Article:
Author: Reichhelm, Gustavus (1839-1905) [editor]
Publisher: Billstein & Son Co
158 pages with frontispiece, 5 plates, diagrams, tables and index. Small Quarto. bound in original publisher's half leather with gilt lettering to spine over marbled boards. (Betts: 6-21) Postal Telegraph written and signed by Walter Penn Shipley. First edition limited to 500. copies.
Postal Telegraph written by Walter Shipley. the verso is written by Edward Napier to Shipley laid in.Gustavus Charles Reichman was a chess editor, analyst, problem composer, solver and player. He was chess editor of the Philadelphia Times and North American. He was the Games Editor of Brentano's Chess Monthly (1881-1882). From 1895 to 1905, he was Secretary of the Franklin Chess Club in Philadelphia. In his earlier years, he was a piano tuner. For many years, he was chess champion of Philadelphia. In 1886, he took 2nd place in the world championship solving tournament, which had 109 entrants from around the world. He played two matches against Mackenzie in 1866 and 1867. The first match of six games was Mackenzie +5 -0 =1; the second match was Mackenzie +7 -0 =2 and was timed with an hour glass. Reichhelm died of heart disease in a Pennsylvania Hospital and had accumulated a large library of chess literature.
"Chess in Philadelphia is compiled and edited by Messrs. G. C. Reichhelm and W. P. Shipley, and is a complete history of the game in that locality from the early part of the century to the present day. Philadelphia, more than any other city in the land, has encouraged the cultivation of the game, and the many matches, tournaments and other similar events in connection with the game are carefully recorded and amply illustrated in the book. Only five hundred copies will be struck off, of which already two hundred and fifty have been subscribed for. Those desiring to possess a copy should, therefore, without further delay, send their subscription to Mr. W. P. Shipley, Girard Building, Philadelphia. The price of book is $2.50 per copy."
Walter Penn Shipley was a well-known organizer and chess patron. He was friendly with many famous players, including Wilhelm Steinitz, Emanuel Lasker, Harry Nelson Pillsbury and Jose Raul Capablanca, and was the referee of Capablanca - Marshall (1909) and the temporary referee of the Lasker - Capablanca World Championship Match (1921). He was also an organizer of the Cambridge Springs (1904) and New York (1924) tournaments, two of the strongest tournaments ever held in the United States. As a long-time official (including president) of the Franklin Chess Club in Philadelphia, he was able to raise the funding for visits by many strong masters who frequently played not only simuls but also individual games and even short matches with the strongest club players. At the eighth American Chess Congress in Atlantic City in 1921, the US Chess Association (a forerunner of the present US federation) was formed and Shipley elected its first president.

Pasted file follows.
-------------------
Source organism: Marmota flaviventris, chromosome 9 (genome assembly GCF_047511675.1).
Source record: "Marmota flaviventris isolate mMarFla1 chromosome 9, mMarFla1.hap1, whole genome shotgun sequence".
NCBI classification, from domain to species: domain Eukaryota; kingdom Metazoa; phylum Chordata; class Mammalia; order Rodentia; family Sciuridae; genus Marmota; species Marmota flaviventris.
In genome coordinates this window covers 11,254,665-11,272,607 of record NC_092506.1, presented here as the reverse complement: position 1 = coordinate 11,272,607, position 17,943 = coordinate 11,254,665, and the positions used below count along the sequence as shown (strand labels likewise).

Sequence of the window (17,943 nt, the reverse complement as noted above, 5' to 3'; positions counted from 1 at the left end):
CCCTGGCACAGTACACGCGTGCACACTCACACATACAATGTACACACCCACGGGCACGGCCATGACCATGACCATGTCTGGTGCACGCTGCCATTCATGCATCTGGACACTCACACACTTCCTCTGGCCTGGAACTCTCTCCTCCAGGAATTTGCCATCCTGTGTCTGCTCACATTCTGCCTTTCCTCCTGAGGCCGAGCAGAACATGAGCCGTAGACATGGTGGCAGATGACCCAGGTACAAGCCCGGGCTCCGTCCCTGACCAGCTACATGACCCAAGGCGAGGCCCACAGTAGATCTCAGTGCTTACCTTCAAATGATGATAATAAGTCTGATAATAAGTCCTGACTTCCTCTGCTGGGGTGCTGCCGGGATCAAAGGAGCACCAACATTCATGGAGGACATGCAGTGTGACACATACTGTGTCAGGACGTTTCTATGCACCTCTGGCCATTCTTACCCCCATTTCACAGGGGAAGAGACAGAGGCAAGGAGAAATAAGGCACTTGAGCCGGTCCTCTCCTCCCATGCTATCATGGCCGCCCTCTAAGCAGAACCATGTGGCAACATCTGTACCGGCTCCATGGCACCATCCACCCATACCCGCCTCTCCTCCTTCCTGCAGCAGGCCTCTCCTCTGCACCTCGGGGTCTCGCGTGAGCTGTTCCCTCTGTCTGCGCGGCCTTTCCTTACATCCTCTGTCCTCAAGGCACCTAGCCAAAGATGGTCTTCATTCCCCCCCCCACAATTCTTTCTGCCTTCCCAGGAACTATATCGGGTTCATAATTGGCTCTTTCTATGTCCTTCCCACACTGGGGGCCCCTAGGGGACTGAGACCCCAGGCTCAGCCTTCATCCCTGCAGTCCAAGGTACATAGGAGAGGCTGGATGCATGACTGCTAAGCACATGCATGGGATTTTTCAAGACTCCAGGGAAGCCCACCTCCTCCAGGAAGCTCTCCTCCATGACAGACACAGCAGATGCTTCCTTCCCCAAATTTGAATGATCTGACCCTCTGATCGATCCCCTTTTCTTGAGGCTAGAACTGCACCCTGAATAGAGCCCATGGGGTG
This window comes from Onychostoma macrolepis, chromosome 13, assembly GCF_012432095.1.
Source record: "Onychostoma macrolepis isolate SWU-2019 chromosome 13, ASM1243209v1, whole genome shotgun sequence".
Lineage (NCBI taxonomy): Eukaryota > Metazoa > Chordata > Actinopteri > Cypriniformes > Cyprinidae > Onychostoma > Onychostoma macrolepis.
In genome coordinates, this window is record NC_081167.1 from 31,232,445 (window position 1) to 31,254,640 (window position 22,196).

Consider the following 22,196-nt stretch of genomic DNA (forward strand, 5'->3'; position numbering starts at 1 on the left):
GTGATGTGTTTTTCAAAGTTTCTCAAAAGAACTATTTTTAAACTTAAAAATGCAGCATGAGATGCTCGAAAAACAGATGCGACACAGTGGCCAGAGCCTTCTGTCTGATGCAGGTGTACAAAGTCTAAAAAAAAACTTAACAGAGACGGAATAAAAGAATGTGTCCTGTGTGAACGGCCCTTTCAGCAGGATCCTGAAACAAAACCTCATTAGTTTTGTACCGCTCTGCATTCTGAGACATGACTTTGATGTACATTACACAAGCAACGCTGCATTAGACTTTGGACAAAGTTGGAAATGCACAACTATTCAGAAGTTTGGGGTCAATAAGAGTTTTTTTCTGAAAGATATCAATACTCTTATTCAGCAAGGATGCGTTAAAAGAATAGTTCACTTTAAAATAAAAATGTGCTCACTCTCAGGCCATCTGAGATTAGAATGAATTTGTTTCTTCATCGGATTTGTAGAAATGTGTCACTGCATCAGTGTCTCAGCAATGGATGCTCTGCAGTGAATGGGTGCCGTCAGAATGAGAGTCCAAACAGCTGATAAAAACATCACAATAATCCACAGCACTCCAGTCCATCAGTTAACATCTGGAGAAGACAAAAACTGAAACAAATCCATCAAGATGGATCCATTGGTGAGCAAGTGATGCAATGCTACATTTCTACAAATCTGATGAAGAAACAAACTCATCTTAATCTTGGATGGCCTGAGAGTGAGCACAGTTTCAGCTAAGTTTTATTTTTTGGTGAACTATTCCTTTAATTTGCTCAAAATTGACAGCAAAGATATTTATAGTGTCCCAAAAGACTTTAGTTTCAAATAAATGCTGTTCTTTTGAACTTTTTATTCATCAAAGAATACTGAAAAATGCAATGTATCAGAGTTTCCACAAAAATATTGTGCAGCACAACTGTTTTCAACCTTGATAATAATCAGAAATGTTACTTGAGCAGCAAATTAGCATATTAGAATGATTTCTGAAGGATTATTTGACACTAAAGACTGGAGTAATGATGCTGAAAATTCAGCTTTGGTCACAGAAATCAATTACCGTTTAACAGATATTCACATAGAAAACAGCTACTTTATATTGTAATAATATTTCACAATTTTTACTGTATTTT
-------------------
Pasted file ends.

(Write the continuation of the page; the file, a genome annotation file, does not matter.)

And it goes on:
William Ewart Napier (1881-1952) was an American chess master of English birth. At the beginning of 1899 Napier traveled to Europe, in order to study music there, and visited the chess clubs of London, Paris and Berlin. In 1900 he returned to the US and established himself in Pittsburgh. There he wrote the chess column of the newspaper Pittsburgh Dispatch. In 1901, he won a master tournament in Buffalo versus Eugene Delmar, placing behind tournament winner Harry Nelson Pillsbury, but still above Marshall. This success encouraged him to participate in the following years in some international master tournaments. He played in Monte Carlo and Hanover in 1902 as well as in Cambridge Springs in 1904. He won none of those tournaments, but in each case received a special prize for brilliantly played games, for example winning the Rothschild Brilliancy Prize for his game against Mikhail Chigorin. In July 1904, he visited Great Britain and won a well-attended tournament in London against Richard Teichmann, Joseph Henry Blackburne and Isidor Gunsberg. Subsequently, he participated in the British championship in Hastings, where he was, because of his English birth, entitled to take part, and won the tournament against Henry Atkins, whom he defeated in the pass fight with 2.5-1.5, to become the first British Chess Federation Champion. Thereafter, Atkins became the most dominant player in the history of the British Championship, winning the next nine championships in which he competed. In 1905 Napier played two matches: against Jacques Mieses the match was undecided (4-4 with 2 draws), against Teichmann he lost 1-5 with 4 draws. His best historical Elo number was 2662. He was, at the time, 11th place in the world.
Previous owner's name on front end paper, some pencil tick marks in margins, closed three inch tear at head title page else a better than very good copy.